Book Image

Get Your Hands Dirty on Clean Architecture

By : Tom Hombergs
Book Image

Get Your Hands Dirty on Clean Architecture

By: Tom Hombergs

Overview of this book

Building for maintainability is key to keeping development costs low and processes easy. The second edition of Get Your Hands Dirty on Clean Architecture is here to equip you with the essential skills and knowledge to build maintainable software. With this comprehensive guide, you’ll explore the drawbacks of conventional layered architecture and the advantages of domain-centric styles such as Robert C. Martin's Clean Architecture and Alistair Cockburn's Hexagonal Architecture. Then, you’ll dive into hands-on explanations on how to convert hexagonal architecture into actual code. You'll learn in detail about different mapping strategies between the layers of hexagonal architecture and discover how to assemble the architectural elements into an application. Additionally, you’ll understand how to enforce architecture boundaries, which shortcuts produce what types of technical debt, and how, sometimes, it is a good idea to willingly take on those debts. By the end of this second edition, you'll be armed with a deep understanding of the hexagonal architecture style and be ready to create maintainable web applications that save money and time.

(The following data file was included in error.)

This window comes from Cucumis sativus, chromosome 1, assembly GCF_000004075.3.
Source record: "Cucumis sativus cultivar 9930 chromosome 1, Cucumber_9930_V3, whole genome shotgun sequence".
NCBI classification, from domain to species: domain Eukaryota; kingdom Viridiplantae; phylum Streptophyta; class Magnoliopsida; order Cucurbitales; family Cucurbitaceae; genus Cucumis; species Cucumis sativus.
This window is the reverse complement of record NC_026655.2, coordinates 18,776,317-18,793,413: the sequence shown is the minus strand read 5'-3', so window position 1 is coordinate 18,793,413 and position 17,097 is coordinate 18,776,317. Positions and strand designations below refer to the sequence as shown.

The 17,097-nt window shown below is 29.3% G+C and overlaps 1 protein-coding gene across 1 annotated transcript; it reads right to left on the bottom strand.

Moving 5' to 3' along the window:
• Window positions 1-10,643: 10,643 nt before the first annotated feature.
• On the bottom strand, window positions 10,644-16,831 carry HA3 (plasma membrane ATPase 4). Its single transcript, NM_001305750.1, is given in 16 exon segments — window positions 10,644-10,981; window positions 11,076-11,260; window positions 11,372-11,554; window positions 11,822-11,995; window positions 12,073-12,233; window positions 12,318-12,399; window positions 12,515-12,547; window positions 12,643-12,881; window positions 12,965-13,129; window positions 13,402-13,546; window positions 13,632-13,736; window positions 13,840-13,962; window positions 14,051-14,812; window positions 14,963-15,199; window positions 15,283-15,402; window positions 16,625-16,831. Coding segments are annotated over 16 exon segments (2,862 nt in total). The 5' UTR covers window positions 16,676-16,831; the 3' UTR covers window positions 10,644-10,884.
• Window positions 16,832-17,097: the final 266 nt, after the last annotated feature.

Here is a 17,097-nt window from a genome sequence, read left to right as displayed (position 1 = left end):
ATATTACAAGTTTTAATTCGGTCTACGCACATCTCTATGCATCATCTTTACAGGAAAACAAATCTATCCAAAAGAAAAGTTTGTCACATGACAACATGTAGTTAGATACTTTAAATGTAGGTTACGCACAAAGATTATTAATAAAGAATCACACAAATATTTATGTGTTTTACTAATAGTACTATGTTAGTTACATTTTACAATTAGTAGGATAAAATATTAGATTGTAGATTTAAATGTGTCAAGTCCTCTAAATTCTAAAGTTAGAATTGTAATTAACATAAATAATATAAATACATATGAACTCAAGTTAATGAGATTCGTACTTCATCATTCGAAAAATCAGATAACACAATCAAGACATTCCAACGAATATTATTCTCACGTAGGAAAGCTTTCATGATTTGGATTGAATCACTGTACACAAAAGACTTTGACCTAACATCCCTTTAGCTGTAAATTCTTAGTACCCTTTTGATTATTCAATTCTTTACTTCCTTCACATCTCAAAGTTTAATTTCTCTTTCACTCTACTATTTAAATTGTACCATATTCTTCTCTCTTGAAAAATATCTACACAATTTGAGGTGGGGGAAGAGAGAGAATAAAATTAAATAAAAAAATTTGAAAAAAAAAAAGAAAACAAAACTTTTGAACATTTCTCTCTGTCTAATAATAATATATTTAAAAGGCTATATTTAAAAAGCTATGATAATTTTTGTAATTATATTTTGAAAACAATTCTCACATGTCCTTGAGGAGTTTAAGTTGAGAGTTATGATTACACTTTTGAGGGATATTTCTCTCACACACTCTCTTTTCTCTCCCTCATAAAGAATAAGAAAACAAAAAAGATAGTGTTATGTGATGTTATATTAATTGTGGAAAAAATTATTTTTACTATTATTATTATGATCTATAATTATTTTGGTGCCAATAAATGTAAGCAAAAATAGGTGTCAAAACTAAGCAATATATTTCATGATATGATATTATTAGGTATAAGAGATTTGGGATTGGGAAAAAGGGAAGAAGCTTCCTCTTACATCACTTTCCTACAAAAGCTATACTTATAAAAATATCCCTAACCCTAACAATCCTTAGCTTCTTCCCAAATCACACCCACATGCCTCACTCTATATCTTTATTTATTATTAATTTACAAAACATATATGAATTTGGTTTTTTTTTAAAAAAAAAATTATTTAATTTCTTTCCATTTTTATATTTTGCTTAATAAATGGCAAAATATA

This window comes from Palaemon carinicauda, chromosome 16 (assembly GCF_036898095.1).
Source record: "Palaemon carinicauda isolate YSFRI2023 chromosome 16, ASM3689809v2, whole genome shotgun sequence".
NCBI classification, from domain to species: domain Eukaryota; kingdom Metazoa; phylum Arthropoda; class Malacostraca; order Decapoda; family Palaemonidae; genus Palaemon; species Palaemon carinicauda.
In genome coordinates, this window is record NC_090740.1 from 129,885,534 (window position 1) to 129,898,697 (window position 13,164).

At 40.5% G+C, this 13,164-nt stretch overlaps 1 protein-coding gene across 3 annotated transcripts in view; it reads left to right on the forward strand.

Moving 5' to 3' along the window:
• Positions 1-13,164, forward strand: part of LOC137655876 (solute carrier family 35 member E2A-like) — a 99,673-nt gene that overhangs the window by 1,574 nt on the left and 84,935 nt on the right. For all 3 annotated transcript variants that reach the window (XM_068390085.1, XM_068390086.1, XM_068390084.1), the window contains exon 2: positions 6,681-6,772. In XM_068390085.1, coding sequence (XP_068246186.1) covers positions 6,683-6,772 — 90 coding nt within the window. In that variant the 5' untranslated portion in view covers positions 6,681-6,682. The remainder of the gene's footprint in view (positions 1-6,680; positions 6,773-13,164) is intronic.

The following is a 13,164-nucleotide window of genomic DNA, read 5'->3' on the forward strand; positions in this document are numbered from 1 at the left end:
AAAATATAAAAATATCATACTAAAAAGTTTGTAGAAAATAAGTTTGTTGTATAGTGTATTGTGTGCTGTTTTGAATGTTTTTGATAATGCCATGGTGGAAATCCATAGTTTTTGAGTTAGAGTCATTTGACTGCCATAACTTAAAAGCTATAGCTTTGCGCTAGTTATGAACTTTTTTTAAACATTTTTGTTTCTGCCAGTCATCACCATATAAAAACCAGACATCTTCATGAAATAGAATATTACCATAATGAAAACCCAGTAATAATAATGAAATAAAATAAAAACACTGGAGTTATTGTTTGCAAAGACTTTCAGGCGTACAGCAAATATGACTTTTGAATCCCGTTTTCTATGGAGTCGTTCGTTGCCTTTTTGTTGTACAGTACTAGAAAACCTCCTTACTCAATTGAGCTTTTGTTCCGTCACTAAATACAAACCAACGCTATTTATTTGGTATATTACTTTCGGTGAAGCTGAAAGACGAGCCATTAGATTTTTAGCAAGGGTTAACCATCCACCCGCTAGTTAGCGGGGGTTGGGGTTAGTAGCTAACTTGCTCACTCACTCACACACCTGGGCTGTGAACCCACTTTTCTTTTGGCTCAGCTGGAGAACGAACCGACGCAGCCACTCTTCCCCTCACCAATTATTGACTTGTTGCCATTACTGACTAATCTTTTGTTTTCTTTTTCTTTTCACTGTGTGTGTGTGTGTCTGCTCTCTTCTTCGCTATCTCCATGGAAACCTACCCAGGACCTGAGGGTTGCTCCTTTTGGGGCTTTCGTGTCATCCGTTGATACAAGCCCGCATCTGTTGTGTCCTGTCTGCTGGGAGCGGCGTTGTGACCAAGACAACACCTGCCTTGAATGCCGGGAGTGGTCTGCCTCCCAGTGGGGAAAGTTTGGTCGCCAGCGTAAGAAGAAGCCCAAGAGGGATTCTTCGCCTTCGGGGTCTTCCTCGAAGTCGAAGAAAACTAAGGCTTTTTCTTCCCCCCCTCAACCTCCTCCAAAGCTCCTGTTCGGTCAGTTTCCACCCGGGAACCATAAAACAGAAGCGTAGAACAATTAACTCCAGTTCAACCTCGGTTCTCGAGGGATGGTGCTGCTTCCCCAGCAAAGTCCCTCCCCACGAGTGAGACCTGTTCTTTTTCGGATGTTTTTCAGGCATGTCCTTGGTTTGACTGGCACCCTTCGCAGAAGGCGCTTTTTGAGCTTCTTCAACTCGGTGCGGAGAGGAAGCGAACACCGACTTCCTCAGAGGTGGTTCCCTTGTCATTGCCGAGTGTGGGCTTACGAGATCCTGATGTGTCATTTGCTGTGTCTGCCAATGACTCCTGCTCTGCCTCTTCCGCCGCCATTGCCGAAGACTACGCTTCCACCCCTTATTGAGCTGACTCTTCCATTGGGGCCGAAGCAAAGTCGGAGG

Table of Contents (13 chapters)

Why Shortcuts Are Like Broken Windows

In 1969, psychologist Philip Zimbardo conducted an experiment to test a theory that later became known as the Broken Windows Theory (

He parked one car without license plates in a Bronx neighborhood and another in an allegedly "better" neighborhood in Palo Alto. Then he waited.

The car in the Bronx was picked clean of valuable parts within 24 hours and then passersby started to randomly destroy it.

The car in Palo Alto was not touched for a week, so Zimbardo smashed a window. From then on, the car had a similar fate to the car in the Bronx and was destroyed in the same short amount of time by people walking by.

The people taking part in looting and destroying the cars came from all social classes and included people who were otherwise law-abiding and well-behaved citizens.

This human behavior has become known as the Broken Windows Theory. In my own words:

As soon as something looks run...